As I ran away from Boylston Street with thousands of other frightened Bostonians and tourists, I noticed the waves of communication unfold. The first was with the emerging reality— we all witnessed two violent explosions.

“Get away, fast. There could be more.”

The second wave was with the other people in the area.

“Are you ok? Let’s go, keep running.”

I saw a mother and two boys weeping in fear. I lent my phone to a woman much closer to the blasts than I was— right at the finish line when they went off. She was traumatized from what she had seen, which has already been repeated in what will probably be weeks of reports. Which brings me to the third wave, brought through digital devices— calls and texts with family and friends. I tried to call my coworkers to see that they got out.

And in the fourth wave, we distanced ourselves just a bit from the immediate moment, those around us, and our friends and family, and focused on information. We wanted the facts. As we wandered away from the blasts, the sounds of police and ambulance sirens screaming through Back Bay, we became the second hand consumers of our own experience. We turned to our electronic media to help us interpret our confusion and terror, and joined the intended audience of these attacks. Because the key to the post-9/11 techno-media echo chamber is this: the attacked and the witnesses are not the intended audience; we were simply players, acting out the role thrust on us. The real audience is you, out there, watching on your now unavoidable screen— which has followed you from your local cinema into your living room, then into your businesses and restaurants, your lap, and now your pocket.

But how did this echo chamber come to be?

I walked through Boston and into Cambridge, then took a cab to Medford. Stopping at a pizza shop, I saw coverage on the TV of what I’d just seen firsthand three hours earlier. One thing nearly as traumatic as escaping bombs is having them follow you on screens for hours. Here I was in Medford, tired, shaken, hungry, confronted with four new angles of the blasts I’d just run from.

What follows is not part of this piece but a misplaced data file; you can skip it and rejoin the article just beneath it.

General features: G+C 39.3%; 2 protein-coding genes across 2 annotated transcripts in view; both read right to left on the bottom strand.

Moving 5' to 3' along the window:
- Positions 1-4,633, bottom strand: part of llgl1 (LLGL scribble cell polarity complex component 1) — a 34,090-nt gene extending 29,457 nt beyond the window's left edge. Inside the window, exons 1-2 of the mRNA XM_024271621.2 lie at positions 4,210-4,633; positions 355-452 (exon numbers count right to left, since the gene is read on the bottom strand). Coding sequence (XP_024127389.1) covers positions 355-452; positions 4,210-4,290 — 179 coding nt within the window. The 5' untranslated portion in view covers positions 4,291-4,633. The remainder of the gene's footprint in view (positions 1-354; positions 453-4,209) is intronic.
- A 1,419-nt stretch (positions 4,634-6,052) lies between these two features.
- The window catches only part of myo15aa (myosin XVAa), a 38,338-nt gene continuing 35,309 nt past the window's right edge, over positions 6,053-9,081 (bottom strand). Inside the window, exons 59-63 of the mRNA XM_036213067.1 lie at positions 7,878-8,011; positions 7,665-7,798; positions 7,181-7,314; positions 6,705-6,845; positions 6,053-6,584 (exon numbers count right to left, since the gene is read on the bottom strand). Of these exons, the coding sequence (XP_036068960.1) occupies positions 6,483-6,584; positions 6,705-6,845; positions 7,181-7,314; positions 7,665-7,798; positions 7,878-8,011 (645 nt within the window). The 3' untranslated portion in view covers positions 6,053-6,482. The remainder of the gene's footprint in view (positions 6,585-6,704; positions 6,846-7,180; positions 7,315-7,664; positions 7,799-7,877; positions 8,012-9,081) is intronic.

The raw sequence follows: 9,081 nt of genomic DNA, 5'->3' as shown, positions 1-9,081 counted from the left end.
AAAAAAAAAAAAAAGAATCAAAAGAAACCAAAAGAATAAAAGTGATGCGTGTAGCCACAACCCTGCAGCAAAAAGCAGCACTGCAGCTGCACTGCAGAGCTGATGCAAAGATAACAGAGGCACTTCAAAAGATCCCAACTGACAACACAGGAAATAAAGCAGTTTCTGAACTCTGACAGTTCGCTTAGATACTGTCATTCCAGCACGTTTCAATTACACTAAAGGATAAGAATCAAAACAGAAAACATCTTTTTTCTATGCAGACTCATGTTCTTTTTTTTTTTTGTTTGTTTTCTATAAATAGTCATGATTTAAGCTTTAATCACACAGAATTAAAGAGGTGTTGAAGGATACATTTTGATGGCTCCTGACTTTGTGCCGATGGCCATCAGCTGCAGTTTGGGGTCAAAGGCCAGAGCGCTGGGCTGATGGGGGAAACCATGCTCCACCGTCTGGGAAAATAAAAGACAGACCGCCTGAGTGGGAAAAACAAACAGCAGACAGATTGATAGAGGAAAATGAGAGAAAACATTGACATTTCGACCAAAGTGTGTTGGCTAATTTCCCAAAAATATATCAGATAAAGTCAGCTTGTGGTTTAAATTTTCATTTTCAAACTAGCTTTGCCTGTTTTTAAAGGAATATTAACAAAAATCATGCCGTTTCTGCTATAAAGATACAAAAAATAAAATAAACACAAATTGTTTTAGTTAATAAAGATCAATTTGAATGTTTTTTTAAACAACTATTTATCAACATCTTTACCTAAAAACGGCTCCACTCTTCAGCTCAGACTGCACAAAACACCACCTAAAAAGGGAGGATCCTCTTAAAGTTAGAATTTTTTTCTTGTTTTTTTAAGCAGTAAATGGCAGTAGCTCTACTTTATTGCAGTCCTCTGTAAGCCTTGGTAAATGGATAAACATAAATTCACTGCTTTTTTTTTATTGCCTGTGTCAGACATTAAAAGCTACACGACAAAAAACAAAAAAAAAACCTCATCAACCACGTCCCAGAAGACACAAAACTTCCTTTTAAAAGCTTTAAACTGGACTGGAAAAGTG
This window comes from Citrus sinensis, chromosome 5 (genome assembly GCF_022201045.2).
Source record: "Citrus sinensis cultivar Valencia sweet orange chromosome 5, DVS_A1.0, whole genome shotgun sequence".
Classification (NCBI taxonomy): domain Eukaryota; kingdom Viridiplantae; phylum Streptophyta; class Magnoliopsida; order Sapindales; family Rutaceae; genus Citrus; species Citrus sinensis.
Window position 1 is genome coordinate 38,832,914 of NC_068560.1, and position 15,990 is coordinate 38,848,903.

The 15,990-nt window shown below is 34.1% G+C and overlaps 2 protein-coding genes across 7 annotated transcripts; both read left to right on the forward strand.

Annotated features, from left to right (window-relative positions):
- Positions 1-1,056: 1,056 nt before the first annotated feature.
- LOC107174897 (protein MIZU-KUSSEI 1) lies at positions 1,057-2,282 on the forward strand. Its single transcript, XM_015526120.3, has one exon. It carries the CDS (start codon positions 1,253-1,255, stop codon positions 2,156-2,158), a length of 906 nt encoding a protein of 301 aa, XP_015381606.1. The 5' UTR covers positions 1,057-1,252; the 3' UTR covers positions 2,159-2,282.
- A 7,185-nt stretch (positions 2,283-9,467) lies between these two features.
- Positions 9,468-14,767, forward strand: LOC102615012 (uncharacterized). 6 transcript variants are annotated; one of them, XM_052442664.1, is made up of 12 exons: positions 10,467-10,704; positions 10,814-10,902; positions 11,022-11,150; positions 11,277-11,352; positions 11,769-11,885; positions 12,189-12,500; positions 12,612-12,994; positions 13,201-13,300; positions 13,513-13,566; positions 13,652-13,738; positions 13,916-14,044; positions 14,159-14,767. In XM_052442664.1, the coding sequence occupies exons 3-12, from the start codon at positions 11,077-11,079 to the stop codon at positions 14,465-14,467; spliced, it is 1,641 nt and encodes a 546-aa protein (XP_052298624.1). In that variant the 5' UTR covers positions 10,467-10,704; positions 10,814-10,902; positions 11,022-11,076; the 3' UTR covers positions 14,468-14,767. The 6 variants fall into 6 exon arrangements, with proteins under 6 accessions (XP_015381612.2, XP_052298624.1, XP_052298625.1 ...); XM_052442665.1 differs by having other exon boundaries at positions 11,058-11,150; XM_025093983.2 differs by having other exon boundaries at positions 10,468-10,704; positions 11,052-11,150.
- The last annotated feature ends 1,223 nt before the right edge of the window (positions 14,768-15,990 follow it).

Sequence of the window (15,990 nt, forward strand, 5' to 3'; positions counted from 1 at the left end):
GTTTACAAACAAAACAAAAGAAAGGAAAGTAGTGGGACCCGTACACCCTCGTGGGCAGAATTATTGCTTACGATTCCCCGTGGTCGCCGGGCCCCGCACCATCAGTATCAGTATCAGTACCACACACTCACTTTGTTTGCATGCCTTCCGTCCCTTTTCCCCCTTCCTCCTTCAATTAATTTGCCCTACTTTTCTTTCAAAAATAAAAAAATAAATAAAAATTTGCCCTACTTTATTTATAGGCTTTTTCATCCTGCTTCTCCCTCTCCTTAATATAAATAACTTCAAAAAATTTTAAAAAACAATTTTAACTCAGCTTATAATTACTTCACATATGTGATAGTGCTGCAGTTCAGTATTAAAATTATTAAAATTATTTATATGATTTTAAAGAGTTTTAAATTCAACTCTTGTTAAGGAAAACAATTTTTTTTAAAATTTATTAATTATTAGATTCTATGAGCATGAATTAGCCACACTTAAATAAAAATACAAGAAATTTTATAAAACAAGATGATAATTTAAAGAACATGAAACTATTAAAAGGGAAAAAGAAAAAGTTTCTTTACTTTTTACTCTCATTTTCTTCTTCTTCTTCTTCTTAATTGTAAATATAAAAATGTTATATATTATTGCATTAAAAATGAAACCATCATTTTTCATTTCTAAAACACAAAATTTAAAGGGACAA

“And look, there’s a scared crowd running for their lives; how awful!”

Within a matter of hours, I’d gone from running for my life to watching my performance on screen, playing a young man running for his life from the danger and bewilderment of a Postmodern Nightmare. Except it’s a nightmare within a nightmare, because the techno-media echo chamber follows us everywhere we go. And this brings me back to that first point— the use of the post-9/11 techno-media echo chamber as a political tactic. Indulge the digression, please. It is relevant.

The assumption I learned in high school history was that World War II was the last World War due to the threat of mutually assured nuclear destruction. World War III could only be nuclear, and since there has been no nuclear war, we’re not there yet. YET! Which is why we took out Saddam! And bin Laden! And Gaddafi! And are looking out for Ahmadinejad! And Kim Jong-Un!

But what about the “Cold War?” Where was it cold? The US, USSR, UK and Western Europe, all sites of World War II. Where was it hot? South America, South East Asia, Central Asia, North Africa, and the Middle East, ending with the disintegration of the USSR, and resulting in regime changes the world over. The difference here is that the media learned to bring the spectacle from American cinemas on news reels into American living rooms on TVs, with spin. A hot war in a cool package. Could this be a candidate for the title of World War III?